Greek crisis weighing on euro

IB FX Brief: Challenges in Athens weigh on euro

The groundwork for the next loan installment to Greece has been prepared and its barriers have been removed in Brussels and Berlin. But the euro begins another week of uncertainty as the logjam now appears to be in Athens. A slump in the euro currency last week predicated on a division between the ECB and Germany over whether private creditors of Greece should be strong-armed into shouldering the burden was resolved ahead of the weekend when Chancellor Merkel eased her nation’s demand. Investors rallied around the euro in relief that authorities might finally be on the same page. However, hundreds of miles away from the Berlin negotiations between European leaders trying to isolate the region’s currency from the crisis, the situation was worsening in Athens where anti-austerity protesters built up a substantial street presence refusing to leave.

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Euro – If Greece wants to receive the fifth installment of its 2010 financial bailout package its Parliament must mandate €78 billion in budget cuts and approve the sale of state-owned assets. That’s the price tag of earlier dishonest accounting that provided a sweet ride for the nation of Greece on the Eurozone’s luxury yacht. Last spring its partners agreed to provide €110 billion in loans to catch its freefalling economy but with harsh terms attached. Tiring of its austerity measures needed to fit those terms, opposition leaders last week called for fresh elections while some of Prime Minister Papandreou’s own party are defecting. Last week he set off a three-day vote of confidence that may yet result in his loss of power. And so there is understandable tension in the currency market on Monday as investors swiftly conclude that recent squabbles over the role of private bondholders now seems to play second-fiddle to whether Greece wants any further part in an increasingly ugly game. The euro fell to $1.4191 in European trading leaving behind Friday’s gleeful $1.4339 peak.

U.S. Dollar – As uncertainty rages over the endgame surrounding the financial outcome for Athens the dollar is rising. Investors are legitimately raising questions over how ugly a Greek default might look. That could happen within or outside of its membership to the monetary club, but recent warnings over its eventuality and the glaringly obvious desire of its people to follow an altogether other route, has investors raising their defenses. Commodity prices are falling in response to not only a gain in the value of the dollar but also prospects for further economic weakness stemming from potential Greek default. The dollar rose to 75.28 on an index basis. Later this week the minutes of the latest FOMC meeting might provide deeper insight into the thought process at the Federal Reserve as the second round of quantitative easing comes to an end.

British pound –The pound reversed its earlier loss against the dollar after British Chancellor Osbourne confirmed that Britain won’t become embroiled in discussions over Greece. An earlier stumble for the pound saw it decline to $1.6109 before it rallied to $1.6195. The pound managed to rally against the euro, which today buys 88.06 pence.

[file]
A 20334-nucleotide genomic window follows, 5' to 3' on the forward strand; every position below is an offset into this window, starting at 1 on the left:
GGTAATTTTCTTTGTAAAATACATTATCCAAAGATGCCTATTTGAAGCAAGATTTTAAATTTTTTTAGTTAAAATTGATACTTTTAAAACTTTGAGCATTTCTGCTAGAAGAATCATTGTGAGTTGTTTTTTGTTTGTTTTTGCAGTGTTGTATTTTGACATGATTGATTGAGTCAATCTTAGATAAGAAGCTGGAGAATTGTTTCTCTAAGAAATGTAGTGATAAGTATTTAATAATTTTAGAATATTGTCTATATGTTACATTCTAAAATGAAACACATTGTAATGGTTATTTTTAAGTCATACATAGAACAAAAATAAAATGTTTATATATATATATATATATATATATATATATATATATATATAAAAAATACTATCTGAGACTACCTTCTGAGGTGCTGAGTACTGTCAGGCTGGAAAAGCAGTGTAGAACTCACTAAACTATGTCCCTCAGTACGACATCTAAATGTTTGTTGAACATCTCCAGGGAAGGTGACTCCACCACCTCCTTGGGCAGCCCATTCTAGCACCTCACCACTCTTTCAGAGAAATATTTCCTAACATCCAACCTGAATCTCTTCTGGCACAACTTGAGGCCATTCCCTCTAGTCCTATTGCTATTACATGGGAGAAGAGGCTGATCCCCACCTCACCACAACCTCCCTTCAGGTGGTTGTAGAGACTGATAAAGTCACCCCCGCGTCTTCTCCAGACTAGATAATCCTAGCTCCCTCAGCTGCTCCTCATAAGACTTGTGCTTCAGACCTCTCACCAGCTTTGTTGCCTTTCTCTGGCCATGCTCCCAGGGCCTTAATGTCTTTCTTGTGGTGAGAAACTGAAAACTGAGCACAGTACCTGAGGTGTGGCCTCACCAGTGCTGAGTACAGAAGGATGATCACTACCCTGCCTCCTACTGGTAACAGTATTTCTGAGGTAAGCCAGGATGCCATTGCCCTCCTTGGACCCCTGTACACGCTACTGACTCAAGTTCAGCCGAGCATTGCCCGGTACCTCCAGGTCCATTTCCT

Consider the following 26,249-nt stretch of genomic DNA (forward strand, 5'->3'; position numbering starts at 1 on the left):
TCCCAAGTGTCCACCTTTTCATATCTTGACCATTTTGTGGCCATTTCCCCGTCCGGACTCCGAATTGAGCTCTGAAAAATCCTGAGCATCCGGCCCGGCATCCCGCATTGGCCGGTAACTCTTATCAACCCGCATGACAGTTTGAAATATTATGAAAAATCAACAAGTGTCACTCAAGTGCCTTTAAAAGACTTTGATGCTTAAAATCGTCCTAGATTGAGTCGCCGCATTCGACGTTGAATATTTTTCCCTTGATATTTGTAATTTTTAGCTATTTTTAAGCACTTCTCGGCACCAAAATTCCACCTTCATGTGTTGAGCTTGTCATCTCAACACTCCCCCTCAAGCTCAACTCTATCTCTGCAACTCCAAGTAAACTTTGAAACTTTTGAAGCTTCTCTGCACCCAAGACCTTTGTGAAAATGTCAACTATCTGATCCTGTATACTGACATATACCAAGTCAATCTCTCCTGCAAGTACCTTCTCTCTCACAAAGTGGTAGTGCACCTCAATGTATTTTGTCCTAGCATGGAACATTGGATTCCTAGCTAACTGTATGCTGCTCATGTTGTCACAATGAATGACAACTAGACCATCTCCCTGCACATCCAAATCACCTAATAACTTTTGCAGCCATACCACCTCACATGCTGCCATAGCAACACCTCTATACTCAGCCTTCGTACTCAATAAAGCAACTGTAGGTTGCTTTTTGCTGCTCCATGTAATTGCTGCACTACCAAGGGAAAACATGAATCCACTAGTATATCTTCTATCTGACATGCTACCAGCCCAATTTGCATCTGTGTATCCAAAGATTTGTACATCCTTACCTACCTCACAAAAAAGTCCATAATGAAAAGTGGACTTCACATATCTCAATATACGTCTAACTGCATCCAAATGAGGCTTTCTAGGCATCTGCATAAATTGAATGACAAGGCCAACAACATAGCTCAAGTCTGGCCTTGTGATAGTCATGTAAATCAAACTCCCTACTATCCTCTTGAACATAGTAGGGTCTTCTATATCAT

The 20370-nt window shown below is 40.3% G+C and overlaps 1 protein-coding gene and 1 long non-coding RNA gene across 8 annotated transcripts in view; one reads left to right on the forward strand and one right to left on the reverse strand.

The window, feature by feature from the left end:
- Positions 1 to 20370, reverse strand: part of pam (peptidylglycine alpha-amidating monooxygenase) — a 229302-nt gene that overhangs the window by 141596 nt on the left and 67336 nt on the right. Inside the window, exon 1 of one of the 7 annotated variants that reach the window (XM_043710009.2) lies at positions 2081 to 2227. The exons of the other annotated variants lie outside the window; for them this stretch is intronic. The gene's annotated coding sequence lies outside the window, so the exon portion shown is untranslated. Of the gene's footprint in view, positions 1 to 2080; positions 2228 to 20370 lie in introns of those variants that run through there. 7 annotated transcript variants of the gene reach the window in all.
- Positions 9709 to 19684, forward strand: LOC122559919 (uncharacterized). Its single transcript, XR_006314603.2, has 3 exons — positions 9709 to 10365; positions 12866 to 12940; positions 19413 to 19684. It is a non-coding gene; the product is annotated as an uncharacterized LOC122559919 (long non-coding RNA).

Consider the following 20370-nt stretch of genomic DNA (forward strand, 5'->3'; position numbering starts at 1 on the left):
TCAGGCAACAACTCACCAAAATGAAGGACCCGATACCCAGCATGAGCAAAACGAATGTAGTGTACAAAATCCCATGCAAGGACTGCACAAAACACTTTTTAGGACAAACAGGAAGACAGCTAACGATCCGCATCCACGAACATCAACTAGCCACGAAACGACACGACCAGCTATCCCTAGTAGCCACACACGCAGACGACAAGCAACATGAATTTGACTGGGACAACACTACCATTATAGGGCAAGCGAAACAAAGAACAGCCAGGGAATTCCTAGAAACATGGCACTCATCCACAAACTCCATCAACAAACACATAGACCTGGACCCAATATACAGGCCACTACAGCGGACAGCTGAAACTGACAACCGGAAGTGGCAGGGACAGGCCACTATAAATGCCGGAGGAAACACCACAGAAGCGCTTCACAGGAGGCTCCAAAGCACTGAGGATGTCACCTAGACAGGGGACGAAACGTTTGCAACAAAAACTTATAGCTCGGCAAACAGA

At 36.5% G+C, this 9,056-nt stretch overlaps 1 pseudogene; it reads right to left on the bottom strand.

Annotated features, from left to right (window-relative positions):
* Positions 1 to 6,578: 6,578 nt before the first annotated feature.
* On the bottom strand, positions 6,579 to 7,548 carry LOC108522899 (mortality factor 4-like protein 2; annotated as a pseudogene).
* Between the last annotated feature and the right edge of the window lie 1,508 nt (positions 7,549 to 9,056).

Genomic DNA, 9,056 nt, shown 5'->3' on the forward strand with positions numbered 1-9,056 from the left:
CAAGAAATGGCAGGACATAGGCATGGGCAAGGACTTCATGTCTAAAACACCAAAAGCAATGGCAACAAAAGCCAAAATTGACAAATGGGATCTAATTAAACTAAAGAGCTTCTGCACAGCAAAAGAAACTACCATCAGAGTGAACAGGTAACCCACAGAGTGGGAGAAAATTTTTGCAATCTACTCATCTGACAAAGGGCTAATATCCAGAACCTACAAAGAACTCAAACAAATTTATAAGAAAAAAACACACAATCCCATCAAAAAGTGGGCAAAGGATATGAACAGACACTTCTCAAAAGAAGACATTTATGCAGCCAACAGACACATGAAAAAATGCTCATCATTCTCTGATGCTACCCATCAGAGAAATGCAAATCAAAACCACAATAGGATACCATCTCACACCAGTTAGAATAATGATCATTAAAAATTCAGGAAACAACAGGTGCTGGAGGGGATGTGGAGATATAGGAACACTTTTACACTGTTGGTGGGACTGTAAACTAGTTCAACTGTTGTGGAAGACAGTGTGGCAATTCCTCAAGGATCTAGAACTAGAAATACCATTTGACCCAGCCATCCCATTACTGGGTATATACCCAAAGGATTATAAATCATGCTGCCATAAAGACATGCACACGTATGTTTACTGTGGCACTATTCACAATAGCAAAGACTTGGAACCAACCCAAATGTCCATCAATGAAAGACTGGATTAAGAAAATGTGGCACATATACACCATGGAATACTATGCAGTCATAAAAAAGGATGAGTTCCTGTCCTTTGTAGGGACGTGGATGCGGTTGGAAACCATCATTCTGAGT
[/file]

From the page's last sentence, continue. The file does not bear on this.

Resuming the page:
Aussie dollar – The Aussie fell hardest in response to growing risk aversion sliding against the dollar to $1.0496 cents. We’ll learn more about the thoughts of the Reserve Bank on Tuesday when the central bank releases the minutes from its June meeting. Its policy statement at the time appeared to put policy on hold, while more recent comments from its Governor point to a resumption of monetary tightening. The challenge for the Aussie in maintaining its yield cushion over the dollar is the real threat to global growth in the event that Europe’s headache worsens. A Greek default will undoubtedly create a repeat of Lehman’s 2009 failure and would have investors looking to monetary loosening from the world’s central bankers in order to couch confidence.

Japanese yen – The yen weakened following an unexpectedly strong contraction in exports proving that the economy is facing a hard time pulling itself out of recession following the March disasters. The Japanese currency reached a session high against the dollar at ¥80.02 before the trade data while growing risk aversion saw it slip further to ¥80.36.

Canadian dollar – The Canadian unit remains weaker on slumping risk appetite and is feeling the additional weight of the lowest price for crude oil in four months. The July crude contract remains below $92 per barrel as investors grow concerned about ample supplies and ailing demand. The loonie traded recently at $1.0178 U.S. cents.

Andrew Wilkinson

Senior Market Analyst

ibanalyst@interactivebrokers.com

Note: The material presented in this commentary is provided for informational purposes only and is based upon information that is considered to be reliable. However, neither Interactive Brokers LLC nor its affiliates warrant its completeness, accuracy or adequacy and it should not be relied upon as such. Neither IB nor its affiliates are responsible for any errors or omissions or for results obtained from the use of this information. Past performance is not necessarily indicative of future results.

About the Author
Andrew Wilkinson

Andrew is a seasoned trader and commentator of global financial markets. He worked for several London-based banks trading cash and derivatives before moving to the U.S. to attend graduate school. Andrew re-joins Interactive Brokers following a two-year stretch at a major Wall Street broker-dealer as their Chief Economic Strategist. His coverage of stocks, options, futures, forex and bonds regularly surfaces in global media, and over the last several years Andrew has made many TV appearances on Bloomberg, BBC, CNBC and BNN and Yahoo Finance.

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